BUCK: Yeah. You know, we have been working in concert with the Democratic leaders. They have stepped up. So McSally coming to the table yesterday was a bit late. I'm going to be honest. And so we have been asking for a few things. We need some type of permanent shelter. We need something that looks like what they did back when Hurricane Katrina occurred. We opened up the Coliseum, and we supported those people when they were in need. We also need some type of financial support. Right now, this is being carried on the backs of nonprofits, on the backs of the community. We've got 200 to 300 people being dropped a day in our community. And what's happening is that these groups are shielding the community from actually having to see these people sitting on the corner of 24th and Buckeye. So not only do we need a shelter, not only do we need some kind of financial support, we need some security frankly. We need somebody to step up and say that they're willing to protect the process that we are trying to facilitate for the city.
GILGER: So, if you do take Sen. McSally at her word there that this is a continuing process, it’s a good thing, though, you're getting attention from somebody at that level, right?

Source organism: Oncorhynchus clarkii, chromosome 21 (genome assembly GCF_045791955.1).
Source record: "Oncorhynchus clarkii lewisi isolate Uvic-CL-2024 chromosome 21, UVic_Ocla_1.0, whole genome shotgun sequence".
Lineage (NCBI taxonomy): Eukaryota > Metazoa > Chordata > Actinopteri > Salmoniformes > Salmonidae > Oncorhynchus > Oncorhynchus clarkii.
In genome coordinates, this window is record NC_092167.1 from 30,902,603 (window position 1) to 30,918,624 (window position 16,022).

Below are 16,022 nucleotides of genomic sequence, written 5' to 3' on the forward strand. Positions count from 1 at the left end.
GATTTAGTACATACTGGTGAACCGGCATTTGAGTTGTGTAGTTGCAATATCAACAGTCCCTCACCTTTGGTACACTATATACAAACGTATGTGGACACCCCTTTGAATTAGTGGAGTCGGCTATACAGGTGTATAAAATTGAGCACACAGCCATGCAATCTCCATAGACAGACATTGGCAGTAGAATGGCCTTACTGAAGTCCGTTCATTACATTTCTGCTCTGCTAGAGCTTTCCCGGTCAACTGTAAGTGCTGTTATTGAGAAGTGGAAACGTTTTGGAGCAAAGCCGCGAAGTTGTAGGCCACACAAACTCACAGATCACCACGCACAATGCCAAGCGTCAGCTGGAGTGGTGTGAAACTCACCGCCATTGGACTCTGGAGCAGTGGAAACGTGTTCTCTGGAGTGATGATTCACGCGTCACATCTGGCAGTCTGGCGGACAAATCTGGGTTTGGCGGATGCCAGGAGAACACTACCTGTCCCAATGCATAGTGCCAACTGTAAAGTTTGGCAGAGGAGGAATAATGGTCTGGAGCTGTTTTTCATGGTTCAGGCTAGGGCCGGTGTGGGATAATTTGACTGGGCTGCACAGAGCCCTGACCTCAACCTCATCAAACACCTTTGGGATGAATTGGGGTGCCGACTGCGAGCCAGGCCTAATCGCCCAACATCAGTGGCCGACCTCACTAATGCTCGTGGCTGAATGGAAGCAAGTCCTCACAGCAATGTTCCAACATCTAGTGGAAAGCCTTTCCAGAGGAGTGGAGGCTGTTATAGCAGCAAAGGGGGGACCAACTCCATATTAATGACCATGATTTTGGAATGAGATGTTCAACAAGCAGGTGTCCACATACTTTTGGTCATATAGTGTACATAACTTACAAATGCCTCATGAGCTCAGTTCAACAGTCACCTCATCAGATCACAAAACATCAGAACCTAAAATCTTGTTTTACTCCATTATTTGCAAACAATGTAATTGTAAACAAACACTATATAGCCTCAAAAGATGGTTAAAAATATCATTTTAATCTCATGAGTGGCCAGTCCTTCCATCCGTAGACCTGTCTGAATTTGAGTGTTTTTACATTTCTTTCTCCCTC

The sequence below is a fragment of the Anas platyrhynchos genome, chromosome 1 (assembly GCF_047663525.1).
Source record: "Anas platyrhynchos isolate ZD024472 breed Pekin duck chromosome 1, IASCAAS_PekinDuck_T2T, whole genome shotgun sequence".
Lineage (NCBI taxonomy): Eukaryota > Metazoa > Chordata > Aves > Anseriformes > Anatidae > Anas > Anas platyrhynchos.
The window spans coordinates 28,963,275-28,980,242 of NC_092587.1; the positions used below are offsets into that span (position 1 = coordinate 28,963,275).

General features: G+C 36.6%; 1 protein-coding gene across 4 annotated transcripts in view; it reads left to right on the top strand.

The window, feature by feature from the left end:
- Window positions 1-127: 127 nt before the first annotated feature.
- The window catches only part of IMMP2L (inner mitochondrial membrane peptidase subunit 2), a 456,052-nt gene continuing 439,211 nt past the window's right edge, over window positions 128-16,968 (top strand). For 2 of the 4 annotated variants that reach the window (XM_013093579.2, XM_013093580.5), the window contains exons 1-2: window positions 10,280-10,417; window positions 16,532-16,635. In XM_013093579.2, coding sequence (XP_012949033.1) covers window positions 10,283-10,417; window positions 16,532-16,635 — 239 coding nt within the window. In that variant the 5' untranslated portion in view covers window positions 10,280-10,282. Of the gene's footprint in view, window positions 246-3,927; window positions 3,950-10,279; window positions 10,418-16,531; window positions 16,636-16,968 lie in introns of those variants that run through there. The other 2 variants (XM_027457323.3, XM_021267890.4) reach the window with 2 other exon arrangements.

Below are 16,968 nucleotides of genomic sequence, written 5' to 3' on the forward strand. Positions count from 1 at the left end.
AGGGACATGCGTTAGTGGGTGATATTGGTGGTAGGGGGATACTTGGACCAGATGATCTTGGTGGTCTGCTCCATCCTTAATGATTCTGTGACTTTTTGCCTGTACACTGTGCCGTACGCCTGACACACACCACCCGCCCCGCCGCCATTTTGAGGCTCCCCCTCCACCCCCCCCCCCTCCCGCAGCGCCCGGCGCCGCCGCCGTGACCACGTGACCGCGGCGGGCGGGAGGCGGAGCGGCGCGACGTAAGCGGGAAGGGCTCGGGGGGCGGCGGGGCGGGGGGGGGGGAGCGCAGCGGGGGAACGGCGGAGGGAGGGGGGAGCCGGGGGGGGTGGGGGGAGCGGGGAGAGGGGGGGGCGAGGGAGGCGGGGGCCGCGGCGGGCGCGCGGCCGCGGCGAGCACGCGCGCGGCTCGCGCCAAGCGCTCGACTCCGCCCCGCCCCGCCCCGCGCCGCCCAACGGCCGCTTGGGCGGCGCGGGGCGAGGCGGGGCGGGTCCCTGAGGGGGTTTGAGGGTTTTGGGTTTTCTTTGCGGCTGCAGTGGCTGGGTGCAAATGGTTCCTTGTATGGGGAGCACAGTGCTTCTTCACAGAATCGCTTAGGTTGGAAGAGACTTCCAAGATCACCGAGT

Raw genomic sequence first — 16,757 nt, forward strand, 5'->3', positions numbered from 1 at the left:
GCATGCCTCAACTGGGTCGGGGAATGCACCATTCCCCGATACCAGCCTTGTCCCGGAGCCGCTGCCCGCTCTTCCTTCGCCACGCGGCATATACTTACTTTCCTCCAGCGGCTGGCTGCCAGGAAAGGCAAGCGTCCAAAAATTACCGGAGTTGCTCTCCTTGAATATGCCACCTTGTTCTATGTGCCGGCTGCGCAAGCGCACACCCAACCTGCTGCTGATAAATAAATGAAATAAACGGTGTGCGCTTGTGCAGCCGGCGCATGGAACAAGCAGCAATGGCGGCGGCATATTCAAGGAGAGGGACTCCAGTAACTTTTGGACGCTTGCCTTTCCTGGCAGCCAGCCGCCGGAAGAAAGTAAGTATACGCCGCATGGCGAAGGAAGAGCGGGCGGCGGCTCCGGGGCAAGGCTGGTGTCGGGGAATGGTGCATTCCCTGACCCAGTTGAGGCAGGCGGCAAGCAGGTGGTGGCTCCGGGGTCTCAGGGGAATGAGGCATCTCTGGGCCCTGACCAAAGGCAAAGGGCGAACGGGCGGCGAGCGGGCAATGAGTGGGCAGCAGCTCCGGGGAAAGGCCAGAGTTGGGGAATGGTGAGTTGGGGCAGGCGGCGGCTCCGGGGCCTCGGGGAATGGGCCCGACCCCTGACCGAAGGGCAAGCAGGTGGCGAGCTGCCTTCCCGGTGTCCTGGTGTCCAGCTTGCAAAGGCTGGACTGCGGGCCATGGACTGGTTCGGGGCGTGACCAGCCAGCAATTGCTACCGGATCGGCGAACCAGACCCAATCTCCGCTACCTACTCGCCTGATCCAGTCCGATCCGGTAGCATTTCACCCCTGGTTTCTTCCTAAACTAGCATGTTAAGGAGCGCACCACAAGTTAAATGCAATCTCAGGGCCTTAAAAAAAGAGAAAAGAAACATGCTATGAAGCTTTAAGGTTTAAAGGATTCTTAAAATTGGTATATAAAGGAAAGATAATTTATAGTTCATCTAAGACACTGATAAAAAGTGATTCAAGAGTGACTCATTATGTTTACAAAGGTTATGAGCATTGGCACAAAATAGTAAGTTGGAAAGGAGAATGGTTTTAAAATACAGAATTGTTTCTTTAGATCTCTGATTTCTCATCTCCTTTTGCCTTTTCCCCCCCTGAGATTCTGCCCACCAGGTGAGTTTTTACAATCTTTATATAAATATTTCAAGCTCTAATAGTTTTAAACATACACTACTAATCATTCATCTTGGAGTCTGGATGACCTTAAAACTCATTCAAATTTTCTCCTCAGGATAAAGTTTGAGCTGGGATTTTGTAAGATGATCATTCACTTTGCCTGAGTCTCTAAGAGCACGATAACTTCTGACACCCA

BUCK: Well yes. I mean we have actually had conversations with people at her level. We have had the conversations where we have heard that it's not a federal issue. We've been told that this is not something that our federal government is going to take on. And so they point to the local and state, and local and state is trying. They are genuinely talking to us behind the scenes attempting to help us out. But the problem is, our numbers are increasing. We have a very capable NGO community. We have an unbelievably supportive community that wants to give. I mean, it's unbelievable to see how this community has come forth to support us. That we have down, but what we need is for some of the political, you know, players to step up and say that they are willing to support us in the areas of shelter and some of the funding. That's really what we need.